It’s not a place you get to accidentally — you must decide it’s where you want to be, and then create a plan to get there.

And stay there. Easy to fall out of the sweet spot.

Most marketers bounce back and forth — too much work for a while, followed by a depressed reluctance to work, interspersed by attempts to take time off without good planning.

I just want to remind you that the sweet spot exists, and it’s available to anyone who wants it. You must learn to channel your passions, so they don’t contaminate each other. When you’re working, you work hard — set and meet deadlines, and schedule everything as realistically as possible. (This takes practice.) When you play, you do the same thing.

I knew a professional coach who specialized in the medical field, where burn-out starts immediately in a career. Every client he had was frazzled, stuck on a treadmill, and working too hard to make any real money.

And one of the first things this coach forced each client to do… was to set up one short vacation every month. Could be just a weekend, but it had to be a real vacation — go somewhere and do something. Laying on a beach drinking Mai-Tai’s didn’t count. Educational jaunts were the best — get your mind working, hard, in another direction.

Nearly all his clients, at first, were appalled. They hadn’t taken any vacation at all in years… and the concept of one a month was terrifying.

This tactic works like a magic elixir, though. It’s a good mix of work and play, and the definitiveness of the monthly get-away not only restores your mental energy… it also allows you to work as hard as you need to, knowing there’s a wonderful break just ahead to recharge the batteries.

Success has never been about piling up cash. Right now, I know half a dozen people who are in serious health situations… and they would gladly give away every penny they have to be back in their prime.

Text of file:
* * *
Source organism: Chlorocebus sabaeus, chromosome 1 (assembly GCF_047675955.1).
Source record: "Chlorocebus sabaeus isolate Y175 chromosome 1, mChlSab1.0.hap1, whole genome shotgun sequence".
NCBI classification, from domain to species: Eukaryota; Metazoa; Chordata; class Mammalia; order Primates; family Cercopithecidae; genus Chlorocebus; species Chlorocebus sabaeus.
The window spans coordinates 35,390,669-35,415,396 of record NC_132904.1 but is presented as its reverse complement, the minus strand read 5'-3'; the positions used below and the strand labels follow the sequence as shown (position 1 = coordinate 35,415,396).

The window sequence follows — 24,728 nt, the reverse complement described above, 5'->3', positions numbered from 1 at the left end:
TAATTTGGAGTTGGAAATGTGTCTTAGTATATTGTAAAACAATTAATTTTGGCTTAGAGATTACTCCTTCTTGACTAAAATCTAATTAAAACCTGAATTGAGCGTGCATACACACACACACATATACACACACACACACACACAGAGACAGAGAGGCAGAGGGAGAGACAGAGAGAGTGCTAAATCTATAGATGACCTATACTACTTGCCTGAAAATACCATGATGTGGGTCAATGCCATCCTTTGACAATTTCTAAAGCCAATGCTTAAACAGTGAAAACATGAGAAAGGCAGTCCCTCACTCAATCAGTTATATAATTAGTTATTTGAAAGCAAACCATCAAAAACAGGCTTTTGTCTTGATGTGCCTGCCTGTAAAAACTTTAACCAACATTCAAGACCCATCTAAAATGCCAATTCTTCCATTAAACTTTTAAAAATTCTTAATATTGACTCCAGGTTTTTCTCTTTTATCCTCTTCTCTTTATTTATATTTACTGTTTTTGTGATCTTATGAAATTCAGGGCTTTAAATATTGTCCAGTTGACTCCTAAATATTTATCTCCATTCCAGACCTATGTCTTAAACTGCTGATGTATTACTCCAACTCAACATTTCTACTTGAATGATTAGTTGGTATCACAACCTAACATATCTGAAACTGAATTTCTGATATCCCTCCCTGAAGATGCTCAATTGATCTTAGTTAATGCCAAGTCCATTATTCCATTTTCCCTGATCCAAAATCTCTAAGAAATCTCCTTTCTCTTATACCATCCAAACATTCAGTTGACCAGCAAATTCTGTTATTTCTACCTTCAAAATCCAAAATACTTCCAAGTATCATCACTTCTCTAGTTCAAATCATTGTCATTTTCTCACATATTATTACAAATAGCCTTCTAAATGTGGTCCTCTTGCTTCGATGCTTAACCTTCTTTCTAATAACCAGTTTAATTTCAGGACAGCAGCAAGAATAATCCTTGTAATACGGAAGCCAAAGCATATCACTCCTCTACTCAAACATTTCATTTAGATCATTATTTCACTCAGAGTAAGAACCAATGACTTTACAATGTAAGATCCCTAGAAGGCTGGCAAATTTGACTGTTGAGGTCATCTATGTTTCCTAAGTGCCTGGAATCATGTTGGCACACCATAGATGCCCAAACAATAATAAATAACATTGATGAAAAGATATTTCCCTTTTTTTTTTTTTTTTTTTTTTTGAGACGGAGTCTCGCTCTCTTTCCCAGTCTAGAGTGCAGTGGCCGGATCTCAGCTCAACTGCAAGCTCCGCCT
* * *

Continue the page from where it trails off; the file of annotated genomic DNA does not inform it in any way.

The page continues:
It’s not just a cliche. You only get one go-around in life, with no reset button. And from personal experience, I can tell you the best groove to be in involves lots of productive work, coupled with excruciatingly-fun breaks.

Settle for half the money, if it means twice the enjoyment of life. Even the grandest of goals shouldn’t require the sacrifice of your will to live.

Now, go outside and play.

Stay frosty…

John Carlton
www.marketingrebel.com

10 Responses to The Sweet Spot of Success

  1. Thanks for this piece, John. I can see the workaholic tendency in me flaring up. The writing is on the wall, if I don’t change my ways now. I am going to take a conscious effort to make for a more balanced life. You are so right, a high-stress big money life sucks if you are too wound up to enjoy it.

  2. What a refreshing article! Occasionally I am so impressed by a post, I print it out and keep it for later – this is one of those gems.

    I really like your point “…you must decide its where you want to be and create a plan to get there…” I’m going to take that advice on board and achieve that in my business.

    Thanks for the inspiration John.

    Paul